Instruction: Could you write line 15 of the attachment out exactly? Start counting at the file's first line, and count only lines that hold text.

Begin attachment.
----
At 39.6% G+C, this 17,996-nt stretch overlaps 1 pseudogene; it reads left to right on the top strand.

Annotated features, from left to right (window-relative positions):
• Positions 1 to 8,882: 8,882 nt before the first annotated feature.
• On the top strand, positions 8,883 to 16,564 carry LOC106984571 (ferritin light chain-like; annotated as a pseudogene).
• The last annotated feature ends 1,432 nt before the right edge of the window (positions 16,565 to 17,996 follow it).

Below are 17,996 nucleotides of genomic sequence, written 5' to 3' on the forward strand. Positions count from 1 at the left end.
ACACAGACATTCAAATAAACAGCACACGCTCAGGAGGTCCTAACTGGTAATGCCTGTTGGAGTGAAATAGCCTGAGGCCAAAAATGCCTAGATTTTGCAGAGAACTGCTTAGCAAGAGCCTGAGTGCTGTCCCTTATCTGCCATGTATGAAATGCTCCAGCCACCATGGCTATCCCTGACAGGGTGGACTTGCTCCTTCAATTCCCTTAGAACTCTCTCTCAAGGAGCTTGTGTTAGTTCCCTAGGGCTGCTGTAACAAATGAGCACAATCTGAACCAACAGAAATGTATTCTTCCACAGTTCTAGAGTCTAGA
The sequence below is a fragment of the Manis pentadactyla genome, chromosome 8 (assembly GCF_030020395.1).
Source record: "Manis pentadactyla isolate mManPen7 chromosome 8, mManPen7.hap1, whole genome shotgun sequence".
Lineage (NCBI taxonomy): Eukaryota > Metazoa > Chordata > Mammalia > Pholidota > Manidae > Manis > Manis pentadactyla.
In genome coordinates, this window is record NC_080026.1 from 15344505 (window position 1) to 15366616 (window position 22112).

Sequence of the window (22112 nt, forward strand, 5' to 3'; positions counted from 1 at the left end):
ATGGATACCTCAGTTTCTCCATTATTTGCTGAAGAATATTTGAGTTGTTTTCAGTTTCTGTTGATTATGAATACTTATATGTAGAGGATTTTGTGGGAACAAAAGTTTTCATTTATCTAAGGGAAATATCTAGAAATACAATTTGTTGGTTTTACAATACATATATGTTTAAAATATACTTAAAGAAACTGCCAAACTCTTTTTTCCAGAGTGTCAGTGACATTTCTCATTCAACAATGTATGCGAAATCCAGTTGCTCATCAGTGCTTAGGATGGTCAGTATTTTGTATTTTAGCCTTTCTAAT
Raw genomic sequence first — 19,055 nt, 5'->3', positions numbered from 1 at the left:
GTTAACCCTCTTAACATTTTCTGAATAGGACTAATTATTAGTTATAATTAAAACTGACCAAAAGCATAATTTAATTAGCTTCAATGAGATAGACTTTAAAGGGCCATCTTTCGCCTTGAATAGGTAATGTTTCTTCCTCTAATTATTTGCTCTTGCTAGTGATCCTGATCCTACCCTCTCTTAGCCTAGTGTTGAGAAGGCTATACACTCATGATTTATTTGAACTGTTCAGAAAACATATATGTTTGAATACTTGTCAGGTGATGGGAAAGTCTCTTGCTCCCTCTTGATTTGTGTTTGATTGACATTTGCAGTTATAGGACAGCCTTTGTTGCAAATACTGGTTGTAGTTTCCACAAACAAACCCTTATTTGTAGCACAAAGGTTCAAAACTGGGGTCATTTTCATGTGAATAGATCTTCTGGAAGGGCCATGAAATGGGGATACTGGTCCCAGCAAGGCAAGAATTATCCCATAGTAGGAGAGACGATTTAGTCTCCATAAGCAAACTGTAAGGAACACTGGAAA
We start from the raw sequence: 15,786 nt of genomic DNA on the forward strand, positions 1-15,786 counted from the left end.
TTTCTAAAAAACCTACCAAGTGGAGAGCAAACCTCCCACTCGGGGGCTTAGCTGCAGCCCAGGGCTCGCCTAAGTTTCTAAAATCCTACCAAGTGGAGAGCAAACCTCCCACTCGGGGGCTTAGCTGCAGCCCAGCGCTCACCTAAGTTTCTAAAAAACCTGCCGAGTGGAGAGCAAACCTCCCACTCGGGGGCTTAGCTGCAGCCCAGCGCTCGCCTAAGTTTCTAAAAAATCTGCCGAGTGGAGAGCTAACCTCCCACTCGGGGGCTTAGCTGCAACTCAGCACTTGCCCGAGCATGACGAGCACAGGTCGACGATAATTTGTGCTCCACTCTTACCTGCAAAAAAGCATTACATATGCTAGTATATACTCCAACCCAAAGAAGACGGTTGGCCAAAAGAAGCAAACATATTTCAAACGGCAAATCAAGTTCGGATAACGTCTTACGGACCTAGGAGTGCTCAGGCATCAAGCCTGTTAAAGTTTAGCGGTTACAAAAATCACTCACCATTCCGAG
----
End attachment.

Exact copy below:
GTTAACCCTCTTAACATTTTCTGAATAGGACTAATTATTAGTTATAATTAAAACTGACCAAAAGCATAATTTAATTAGCTTCAATGAGATAGACTTTAAAGGGCCATCTTTCGCCTTGAATAGGTAATGTTTCTTCCTCTAATTATTTGCTCTTGCTAGTGATCCTGATCCTACCCTCTCTTAGCCTAGTGTTGAGAAGGCTATACACTCATGATTTATTTGAACTGTTCAGAAAACATATATGTTTGAATACTTGTCAGGTGATGGGAAAGTCTCTTGCTCCCTCTTGATTTGTGTTTGATTGACATTTGCAGTTATAGGACAGCCTTTGTTGCAAATACTGGTTGTAGTTTCCACAAACAAACCCTTATTTGTAGCACAAAGGTTCAAAACTGGGGTCATTTTCATGTGAATAGATCTTCTGGAAGGGCCATGAAATGGGGATACTGGTCCCAGCAAGGCAAGAATTATCCCATAGTAGGAGAGACGATTTAGTCTCCATAAGCAAACTGTAAGGAACACTGGAAA